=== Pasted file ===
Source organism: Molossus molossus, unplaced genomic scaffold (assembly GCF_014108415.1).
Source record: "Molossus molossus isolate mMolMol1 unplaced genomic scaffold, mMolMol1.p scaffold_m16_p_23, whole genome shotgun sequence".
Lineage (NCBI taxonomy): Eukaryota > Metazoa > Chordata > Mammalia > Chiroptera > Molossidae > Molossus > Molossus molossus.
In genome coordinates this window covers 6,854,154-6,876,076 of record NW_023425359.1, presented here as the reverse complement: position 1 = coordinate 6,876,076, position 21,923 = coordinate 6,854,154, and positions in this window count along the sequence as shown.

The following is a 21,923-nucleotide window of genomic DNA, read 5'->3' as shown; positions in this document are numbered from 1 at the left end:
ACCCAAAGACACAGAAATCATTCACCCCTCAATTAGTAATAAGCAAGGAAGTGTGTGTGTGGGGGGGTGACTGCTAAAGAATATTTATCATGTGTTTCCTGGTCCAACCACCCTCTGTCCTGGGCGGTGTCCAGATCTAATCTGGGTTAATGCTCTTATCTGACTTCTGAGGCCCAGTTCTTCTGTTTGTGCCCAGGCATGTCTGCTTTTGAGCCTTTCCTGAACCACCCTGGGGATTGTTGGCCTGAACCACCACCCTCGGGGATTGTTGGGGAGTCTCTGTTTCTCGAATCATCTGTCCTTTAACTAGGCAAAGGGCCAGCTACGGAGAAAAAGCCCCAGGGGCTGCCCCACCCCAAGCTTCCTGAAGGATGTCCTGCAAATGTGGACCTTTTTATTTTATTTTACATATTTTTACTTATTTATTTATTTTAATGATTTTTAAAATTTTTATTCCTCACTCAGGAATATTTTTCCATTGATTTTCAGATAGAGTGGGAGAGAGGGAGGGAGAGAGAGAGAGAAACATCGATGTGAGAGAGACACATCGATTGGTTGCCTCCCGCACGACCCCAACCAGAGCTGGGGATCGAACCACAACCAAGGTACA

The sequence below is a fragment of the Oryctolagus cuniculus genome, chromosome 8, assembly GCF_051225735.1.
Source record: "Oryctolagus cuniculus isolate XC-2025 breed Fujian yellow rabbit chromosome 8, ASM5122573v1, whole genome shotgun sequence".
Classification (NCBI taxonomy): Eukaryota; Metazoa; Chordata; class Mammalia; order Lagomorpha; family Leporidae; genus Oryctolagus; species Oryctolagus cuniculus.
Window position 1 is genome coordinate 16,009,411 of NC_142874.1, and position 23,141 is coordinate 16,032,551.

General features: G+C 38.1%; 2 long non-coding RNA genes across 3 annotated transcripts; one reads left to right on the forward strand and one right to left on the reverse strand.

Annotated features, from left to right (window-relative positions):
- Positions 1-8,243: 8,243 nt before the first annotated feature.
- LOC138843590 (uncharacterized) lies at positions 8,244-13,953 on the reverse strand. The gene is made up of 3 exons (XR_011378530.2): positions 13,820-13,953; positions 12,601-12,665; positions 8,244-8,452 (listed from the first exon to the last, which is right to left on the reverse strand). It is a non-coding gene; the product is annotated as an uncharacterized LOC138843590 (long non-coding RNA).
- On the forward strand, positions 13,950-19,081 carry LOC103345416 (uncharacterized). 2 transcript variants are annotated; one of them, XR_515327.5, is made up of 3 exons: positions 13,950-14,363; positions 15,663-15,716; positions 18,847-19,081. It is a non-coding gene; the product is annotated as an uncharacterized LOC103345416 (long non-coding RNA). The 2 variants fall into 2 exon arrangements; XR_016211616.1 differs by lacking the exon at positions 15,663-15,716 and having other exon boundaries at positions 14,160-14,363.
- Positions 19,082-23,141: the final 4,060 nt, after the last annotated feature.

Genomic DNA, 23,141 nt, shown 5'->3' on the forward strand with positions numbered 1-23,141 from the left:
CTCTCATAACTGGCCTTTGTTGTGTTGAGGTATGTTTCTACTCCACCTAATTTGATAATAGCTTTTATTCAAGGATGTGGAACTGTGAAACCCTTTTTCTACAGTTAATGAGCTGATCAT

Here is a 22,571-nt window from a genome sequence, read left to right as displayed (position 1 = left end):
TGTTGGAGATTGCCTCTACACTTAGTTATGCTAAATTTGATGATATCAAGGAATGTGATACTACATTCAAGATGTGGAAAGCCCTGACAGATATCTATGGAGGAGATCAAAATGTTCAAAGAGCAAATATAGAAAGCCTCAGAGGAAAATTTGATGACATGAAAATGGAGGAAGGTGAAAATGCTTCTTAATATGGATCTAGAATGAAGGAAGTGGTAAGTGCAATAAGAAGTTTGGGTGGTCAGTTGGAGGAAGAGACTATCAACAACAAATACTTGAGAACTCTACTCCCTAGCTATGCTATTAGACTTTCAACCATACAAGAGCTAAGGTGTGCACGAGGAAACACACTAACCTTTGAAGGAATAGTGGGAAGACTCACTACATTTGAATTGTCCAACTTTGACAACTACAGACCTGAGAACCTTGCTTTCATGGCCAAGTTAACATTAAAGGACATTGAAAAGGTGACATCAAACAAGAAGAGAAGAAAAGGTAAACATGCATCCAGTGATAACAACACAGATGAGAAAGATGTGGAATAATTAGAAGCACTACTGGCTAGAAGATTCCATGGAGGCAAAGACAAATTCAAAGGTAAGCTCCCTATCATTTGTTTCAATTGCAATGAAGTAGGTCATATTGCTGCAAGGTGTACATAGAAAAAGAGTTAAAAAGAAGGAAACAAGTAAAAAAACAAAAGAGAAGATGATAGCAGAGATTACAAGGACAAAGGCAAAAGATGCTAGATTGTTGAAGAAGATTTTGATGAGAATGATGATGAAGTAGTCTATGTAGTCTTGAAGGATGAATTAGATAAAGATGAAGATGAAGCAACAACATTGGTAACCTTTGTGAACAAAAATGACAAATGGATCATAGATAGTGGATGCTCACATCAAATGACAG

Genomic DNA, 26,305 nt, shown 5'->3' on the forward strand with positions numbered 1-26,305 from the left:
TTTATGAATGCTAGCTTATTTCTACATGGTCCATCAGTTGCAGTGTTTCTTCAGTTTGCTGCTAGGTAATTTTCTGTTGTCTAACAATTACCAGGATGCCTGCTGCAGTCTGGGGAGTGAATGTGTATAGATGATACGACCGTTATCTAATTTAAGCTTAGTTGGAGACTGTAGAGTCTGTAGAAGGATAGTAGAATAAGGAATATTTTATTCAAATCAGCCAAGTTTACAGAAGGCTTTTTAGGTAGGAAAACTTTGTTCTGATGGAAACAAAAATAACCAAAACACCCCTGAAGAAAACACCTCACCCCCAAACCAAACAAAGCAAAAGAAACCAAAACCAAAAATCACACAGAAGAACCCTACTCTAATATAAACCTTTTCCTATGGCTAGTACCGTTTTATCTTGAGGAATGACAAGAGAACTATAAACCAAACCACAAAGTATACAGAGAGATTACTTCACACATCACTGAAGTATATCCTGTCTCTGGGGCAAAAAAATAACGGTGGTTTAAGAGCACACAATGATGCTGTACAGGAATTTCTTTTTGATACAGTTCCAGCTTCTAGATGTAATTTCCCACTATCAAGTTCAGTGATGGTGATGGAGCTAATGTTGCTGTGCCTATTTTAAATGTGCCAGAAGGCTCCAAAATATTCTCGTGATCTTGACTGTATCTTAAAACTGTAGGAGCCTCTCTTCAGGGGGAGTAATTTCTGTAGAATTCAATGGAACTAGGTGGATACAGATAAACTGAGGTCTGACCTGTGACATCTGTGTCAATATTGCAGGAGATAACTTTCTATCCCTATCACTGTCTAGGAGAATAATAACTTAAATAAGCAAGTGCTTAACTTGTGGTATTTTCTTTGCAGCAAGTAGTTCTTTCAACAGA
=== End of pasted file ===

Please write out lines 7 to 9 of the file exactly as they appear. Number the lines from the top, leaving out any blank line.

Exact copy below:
The sequence below is a fragment of the Oryctolagus cuniculus genome, chromosome 8, assembly GCF_051225735.1.
Source record: "Oryctolagus cuniculus isolate XC-2025 breed Fujian yellow rabbit chromosome 8, ASM5122573v1, whole genome shotgun sequence".
Classification (NCBI taxonomy): Eukaryota; Metazoa; Chordata; class Mammalia; order Lagomorpha; family Leporidae; genus Oryctolagus; species Oryctolagus cuniculus.